Posted by Frugal on 31st May 2006
Do you know what it is like to experience an inflation of 100000% in four years? Oh no, I did not mis-type the number of zeros. It’s 100000% or 1000X in four years, or 562% in 1 year, or 1.4% daily. It sounds crazy, but that was in the late 1980, once when I lived in a Latin America country.
When I first arrived at the country, the government just crossed out three zeros in their currency bill. The numbers were getting too big that you often needed to buy things using a million dollar bill (I bet you can be a millionaire at 11 if you lived in that country). So their government figured that they will cross out 3 zeros in the old paper money, and gave the new currency bill a new name. Let’s called it the new peso for the purpose of this article. The very first month when I took the bus, I was paying about 30 cents of new peso for the bus fare. Gradually, the bus fare increases to 40 cents, 60 cents, 1 dollar, 5 dollar, etc. The price hike of everything was pretty much constant and endless. For the local residents (and I), it was just part of life. And for all wage earners, they would immediately spend all of the money to stock up on consumer goods, or else they risked losing major purchasing power. No one saved money in the local currency or in the bank. If there was any savings, they needed to be in foreign currency or local physical goods.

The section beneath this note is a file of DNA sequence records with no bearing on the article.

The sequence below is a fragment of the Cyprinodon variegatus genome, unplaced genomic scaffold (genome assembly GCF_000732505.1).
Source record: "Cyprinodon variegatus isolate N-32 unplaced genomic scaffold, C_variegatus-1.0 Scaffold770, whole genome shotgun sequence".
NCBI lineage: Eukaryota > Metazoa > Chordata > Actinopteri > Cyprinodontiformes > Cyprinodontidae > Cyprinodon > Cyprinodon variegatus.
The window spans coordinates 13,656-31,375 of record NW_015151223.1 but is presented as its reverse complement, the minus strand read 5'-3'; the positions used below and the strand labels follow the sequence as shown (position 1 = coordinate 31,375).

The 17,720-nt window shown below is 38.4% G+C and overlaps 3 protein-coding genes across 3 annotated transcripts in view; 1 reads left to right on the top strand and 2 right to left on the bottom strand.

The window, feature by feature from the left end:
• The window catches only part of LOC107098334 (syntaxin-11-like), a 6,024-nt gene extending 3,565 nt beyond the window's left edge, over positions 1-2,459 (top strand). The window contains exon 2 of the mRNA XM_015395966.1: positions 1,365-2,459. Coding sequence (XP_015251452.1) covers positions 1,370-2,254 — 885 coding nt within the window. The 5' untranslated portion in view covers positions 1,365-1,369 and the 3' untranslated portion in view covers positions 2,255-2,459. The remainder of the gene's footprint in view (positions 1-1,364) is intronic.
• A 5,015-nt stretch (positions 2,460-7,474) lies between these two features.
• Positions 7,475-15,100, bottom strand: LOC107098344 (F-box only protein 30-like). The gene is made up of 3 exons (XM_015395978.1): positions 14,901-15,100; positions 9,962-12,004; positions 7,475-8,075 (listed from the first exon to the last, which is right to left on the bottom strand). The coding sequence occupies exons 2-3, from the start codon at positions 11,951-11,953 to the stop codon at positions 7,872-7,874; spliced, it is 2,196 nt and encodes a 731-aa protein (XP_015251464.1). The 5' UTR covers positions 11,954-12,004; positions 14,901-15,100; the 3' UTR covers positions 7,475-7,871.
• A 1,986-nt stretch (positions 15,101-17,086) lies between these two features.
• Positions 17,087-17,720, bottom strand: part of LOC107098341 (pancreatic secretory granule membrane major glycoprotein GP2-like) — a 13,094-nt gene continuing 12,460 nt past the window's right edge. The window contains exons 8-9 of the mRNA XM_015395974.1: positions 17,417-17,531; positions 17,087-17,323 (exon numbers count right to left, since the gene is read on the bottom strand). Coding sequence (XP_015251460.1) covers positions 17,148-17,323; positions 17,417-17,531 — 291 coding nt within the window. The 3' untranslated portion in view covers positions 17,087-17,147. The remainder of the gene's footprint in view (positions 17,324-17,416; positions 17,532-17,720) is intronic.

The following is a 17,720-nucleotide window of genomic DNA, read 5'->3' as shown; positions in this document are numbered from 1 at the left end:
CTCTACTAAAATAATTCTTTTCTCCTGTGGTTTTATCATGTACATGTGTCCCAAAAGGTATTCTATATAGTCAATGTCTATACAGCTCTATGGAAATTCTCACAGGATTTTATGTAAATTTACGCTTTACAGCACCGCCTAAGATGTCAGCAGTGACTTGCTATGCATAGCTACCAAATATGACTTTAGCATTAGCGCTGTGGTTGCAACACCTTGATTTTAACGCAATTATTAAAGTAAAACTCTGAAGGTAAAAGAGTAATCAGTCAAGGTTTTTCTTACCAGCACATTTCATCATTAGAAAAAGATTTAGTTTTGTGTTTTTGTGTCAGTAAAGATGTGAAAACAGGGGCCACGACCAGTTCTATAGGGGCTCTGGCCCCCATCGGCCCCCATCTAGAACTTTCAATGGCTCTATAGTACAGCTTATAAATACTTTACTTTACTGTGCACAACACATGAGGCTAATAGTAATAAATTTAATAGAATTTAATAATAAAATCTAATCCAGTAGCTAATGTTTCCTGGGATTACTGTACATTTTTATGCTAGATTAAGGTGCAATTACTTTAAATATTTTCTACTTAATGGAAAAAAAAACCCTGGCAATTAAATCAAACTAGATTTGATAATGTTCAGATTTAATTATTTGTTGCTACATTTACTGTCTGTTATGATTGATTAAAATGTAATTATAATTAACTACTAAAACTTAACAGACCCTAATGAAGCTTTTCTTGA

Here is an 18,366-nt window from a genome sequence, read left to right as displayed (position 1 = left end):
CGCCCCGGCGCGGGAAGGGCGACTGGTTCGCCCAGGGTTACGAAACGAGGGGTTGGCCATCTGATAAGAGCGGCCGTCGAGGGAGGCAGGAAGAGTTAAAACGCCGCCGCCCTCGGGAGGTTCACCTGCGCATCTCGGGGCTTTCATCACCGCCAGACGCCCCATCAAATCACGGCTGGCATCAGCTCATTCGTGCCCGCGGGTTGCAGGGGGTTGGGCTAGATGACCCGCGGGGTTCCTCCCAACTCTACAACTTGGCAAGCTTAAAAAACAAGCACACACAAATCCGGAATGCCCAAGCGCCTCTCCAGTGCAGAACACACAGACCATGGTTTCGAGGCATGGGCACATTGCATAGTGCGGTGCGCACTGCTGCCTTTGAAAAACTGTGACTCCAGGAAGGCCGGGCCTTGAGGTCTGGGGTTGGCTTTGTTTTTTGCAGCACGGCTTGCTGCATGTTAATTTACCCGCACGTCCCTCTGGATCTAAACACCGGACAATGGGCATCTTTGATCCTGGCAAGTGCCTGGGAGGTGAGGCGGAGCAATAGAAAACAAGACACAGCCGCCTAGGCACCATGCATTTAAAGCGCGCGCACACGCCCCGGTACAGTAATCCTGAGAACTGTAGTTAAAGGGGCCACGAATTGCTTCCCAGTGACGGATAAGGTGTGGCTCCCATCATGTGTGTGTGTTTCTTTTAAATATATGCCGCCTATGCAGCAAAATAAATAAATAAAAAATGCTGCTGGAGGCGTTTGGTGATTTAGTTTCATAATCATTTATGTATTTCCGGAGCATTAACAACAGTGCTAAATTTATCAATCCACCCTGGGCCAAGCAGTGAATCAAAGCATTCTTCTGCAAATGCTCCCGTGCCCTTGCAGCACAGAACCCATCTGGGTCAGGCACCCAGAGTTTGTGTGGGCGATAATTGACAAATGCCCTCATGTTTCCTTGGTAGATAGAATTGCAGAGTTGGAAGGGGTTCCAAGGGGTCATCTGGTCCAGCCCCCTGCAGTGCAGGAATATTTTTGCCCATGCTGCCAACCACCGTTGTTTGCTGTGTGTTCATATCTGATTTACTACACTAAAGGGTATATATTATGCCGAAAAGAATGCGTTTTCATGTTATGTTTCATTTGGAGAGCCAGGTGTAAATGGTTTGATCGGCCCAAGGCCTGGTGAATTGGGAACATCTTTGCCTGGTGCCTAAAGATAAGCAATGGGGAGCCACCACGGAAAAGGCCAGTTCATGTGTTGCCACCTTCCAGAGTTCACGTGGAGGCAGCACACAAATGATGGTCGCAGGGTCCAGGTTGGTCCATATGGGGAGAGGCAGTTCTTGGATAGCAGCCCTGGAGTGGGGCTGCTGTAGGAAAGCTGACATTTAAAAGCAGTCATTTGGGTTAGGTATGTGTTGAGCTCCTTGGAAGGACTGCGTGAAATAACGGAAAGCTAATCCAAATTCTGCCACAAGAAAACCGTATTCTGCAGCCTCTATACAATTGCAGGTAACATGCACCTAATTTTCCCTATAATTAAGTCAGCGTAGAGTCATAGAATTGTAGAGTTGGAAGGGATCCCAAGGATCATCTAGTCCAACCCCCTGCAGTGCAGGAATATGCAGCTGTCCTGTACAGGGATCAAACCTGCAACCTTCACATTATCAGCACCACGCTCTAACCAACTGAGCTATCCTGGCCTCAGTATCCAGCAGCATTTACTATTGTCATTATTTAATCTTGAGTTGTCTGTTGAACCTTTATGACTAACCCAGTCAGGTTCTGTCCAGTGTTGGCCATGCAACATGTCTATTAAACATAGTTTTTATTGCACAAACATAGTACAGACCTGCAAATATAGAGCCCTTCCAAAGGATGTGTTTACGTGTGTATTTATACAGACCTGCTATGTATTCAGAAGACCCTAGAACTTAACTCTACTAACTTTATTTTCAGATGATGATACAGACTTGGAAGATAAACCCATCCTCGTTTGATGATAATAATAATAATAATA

There were two friends of my father’s over there in this country. One opened a laundry store. Another opened a small grocery store. Because of the constant inflation, pretty much at the end of everyday, they exchanged all of their local currency for US dollar in the black market. Every couple of days, they needed to re-adjust all the pricing. If they didn’t adjust the prices, pretty soon they couldn’t even recuperate their costs. The inflation was not constant throughout the year, but average about 10% every week. So prices of everything needed to go up by 10% every week on the average. It was simply incredible. Obviously, for the merchants to anticipate the inflation, they simply sold the goods at even higher than inflated price so that they wouldn’t run the risk of selling below cost.
One time my mother took the bait of opening a certificate of deposit in a local bank in local currency. The interest rate if I remembered correctly was 30% for one month. So she took the US dollar and exchanged for local currency, and opened the bank CD for 1 month. After 1 month when she exchanged back to US dollar, I remembered that she lost some 5% of the money. Sounded like a good deal at 30%? Well, there is always some reasons for a too-good-to-be-true deal.
By the time when I was leaving this country after 4 years of living there, I was paying 300 new pesos for the bus fare. Compared to 30 cents just 4 years ago, the bus fare had increased 1000 times. Yes, 1000 times. And interestingly, the government crossed out three zeros again on all the paper bills right after I left the country. I guess the factor of 1000 seemed to work well for them.
Note: I changed some of the details to hide my identity, but I have tried my best to leave most of the details as they were. If/when you comment, don’t bother mentioning the name of this country. I will edit them out to make this post less conspicuous to my close friends. Thanks for your cooperation.